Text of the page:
LEAP transmissions in Pomigliano
The inlet gearboxes of CFM International's LEAP engine also join the aero engine components capacity at the Pomigliano Service Center, as the first non-design component being serviced.
Pomigliano d’Arco, the second largest Avio Aero site in Italy with a workforce of more than 1,100 employees, houses a Component Repair and Overhaul (CRO) center, along with a large engine test cell as well as the Combustors and Airfoils production centers. Starting in May, a new component joins its catalogue of serviced modules and parts for large civil (such as GE90, GE9X, GEnx, Trent900, SaM146, V2500) and military (TP400) engines.
The first Inlet Gearboxes (IGBs) of the LEAP engine produced by CFM International (a 50-50 joint company between GE Aviation and Safran Aircraft Engines) have in fact arrived at the Avio Aero's site, at the foot of Mount Vesuvius. While boasting high efficiency thanks to the latest materials and additive technology – that allow a reduction in fuel consumption and CO2 emissions by 15 percent - the LEAP is designed to ensure maximum reliability in service and, like any other modern machines, also requires typical ordinary maintenance and assistance.
Pomigliano will thus provide overhaul and maintenance services for the entire IGB transmission for all versions of this engine, which equips the world's most popular passenger-carrying aircraft, such as the Airbus A320neo family and Boeing 737 MAX. LEAP is the successor to the “best-selling” CFM56 engine. Since entering service in 2016, the LEAP engine powers more than 1,400 aircraft from airlines on five continents and, in fact, the fleet currently in service has already accumulated more than 10 million hours in the air.
While boasting high efficiency thanks to the latest materials and additive technology, allowing a reduction in fuel consumption and CO2 emissions by 15%, the LEAP is designed to ensure maximum reliability in service
“We are very pleased to add this phenomenal engine to our catalogue,” says Gianluca Squillace, NPI Program Manager at Avio Aero. "The recovery of air travel is finally giving us new opportunities, which we are seizing together with GE’s open Services network, in this case. IGB is a crucial component, made up of a set of technically complex sub-parts, gears with advanced materials and very tight tolerance levels... some parts of the LEAP-1A transmission are also produced in our specialized plant in Rivalta.”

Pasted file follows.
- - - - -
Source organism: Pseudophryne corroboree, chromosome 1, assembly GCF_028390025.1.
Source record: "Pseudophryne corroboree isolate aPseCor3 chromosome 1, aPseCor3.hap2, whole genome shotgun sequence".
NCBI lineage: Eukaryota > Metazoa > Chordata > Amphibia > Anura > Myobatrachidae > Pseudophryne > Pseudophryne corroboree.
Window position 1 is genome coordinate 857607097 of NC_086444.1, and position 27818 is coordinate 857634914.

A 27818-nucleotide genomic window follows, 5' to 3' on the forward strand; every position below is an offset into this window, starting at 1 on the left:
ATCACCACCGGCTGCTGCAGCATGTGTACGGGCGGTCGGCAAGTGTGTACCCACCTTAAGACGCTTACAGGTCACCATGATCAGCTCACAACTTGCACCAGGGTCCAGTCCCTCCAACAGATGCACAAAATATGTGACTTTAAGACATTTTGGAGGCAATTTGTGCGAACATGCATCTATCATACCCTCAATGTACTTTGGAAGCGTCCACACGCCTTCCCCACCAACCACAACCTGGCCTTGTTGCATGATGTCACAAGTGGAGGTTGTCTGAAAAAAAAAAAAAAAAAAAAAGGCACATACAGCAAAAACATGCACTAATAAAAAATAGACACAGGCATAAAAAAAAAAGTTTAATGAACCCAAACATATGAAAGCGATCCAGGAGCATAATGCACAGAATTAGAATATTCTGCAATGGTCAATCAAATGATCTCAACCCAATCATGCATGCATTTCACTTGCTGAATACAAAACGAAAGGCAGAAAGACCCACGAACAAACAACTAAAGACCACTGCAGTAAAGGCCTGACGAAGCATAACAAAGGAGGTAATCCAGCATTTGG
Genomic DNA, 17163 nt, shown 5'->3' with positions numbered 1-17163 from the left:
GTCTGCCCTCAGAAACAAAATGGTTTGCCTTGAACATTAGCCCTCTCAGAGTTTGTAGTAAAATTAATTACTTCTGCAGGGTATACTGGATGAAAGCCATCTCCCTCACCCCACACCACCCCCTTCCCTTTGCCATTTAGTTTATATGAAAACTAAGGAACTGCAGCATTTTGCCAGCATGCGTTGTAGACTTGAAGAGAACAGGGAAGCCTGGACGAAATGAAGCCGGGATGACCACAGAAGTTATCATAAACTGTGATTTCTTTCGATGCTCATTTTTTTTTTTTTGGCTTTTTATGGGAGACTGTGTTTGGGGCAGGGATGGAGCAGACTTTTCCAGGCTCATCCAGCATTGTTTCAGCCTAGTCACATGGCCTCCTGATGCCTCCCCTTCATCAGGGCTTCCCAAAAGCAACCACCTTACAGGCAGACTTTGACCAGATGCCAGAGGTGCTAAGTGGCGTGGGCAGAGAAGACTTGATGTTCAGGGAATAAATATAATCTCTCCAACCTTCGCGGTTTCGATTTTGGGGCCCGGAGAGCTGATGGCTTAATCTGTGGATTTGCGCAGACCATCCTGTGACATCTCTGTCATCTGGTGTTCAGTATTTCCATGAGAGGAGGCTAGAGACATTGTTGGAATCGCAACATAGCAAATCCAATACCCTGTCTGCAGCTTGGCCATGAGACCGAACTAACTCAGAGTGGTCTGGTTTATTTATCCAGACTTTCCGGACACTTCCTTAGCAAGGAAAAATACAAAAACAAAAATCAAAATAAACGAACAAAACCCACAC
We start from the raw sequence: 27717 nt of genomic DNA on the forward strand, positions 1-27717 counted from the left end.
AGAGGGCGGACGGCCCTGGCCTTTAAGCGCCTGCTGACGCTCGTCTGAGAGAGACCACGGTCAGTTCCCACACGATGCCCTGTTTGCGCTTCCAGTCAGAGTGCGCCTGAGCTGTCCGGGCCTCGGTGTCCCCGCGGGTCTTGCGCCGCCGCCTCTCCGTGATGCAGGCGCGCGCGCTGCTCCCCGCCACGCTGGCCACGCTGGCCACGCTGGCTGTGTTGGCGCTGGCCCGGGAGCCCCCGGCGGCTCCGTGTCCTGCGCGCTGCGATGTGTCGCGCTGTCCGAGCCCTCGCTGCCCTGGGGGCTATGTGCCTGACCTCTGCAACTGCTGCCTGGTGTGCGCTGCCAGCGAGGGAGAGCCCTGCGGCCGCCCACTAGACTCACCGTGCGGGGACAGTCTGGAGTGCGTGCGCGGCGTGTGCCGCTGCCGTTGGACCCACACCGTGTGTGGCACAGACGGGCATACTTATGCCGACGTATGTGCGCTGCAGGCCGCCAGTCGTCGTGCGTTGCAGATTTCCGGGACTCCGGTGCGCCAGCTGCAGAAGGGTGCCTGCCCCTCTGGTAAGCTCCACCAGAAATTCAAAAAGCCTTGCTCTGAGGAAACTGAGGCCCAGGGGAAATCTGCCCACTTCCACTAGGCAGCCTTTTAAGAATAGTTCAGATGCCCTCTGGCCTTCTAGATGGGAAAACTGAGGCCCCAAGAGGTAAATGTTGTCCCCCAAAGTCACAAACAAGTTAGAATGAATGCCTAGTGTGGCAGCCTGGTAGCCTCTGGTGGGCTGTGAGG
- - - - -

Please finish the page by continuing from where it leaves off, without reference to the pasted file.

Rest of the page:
The Service experts in Pomigliano expect increasing volumes coming in by the end of the year and in the following years, and are already at work on the first parts received in the workshop: the IGB is a crucial component because through a shaft it connects the transfer and accessory drive transmissions to the main engine shaft. It operates in the engine’s ignition phase to transmit the energy generated by the starter - connected with the Accessory Control Transmission (AGB) – to the engine main shaft allowing its ignition. While in-flight, it supplies energy to the various engine accessories, as well as to the aircraft cabin.
“The IGBs we receive will have spent so many hours in the air. We will put in dedication precisely because their intensity of use requires careful maintenance,” adds Sabatino Covone, Operations Leader of the Pomigliano CRO area. The center is also now a reference point for the maintenance of transmissions, power as well as accessory drive, precisely because of Avio Aero's leadership when it comes to these products.
Furthermore, it is thanks to this that other LEAP engine transmissions will also be able to flow into Pomigliano, as confirmed by Edoardo Curti, Commercial Service Business Leader. “Our plan is to acquire the capability also for the LEAP accessories and transfer gearboxes (like we do with the GE9X), thus becoming the GE Aviation Center of Excellence for the maintenance of all transmissions. But our vision does not stop there”.
“We are working to develop maintenance capabilities on low pressure turbine components – like for transmissions, this is still the case in line with our historical, distinctive design and production capacity on these modules. Returning to the IGB of the LEAP, I would like to underline that this is the very first non-design component Avio Aero that we serve in Pomigliano”.
Such vision hints at a horizon of opportunity to continue to support the recovery of aviation, with service excellence for the engines that connect millions of people and places around the world every day.
“Airlines rely on engine module specialists when overhauling their fleets, and we are ‘traditionally’ innovative because we have always developed practices, repair technologies and maintenance specific to turbine rotor and stator parts. In addition, we are pioneers when it comes to additive manufacturing for 3D printed TiAl blades. The center of excellence for the transmission service may naturally be followed by the one for turbines”, concludes Curti.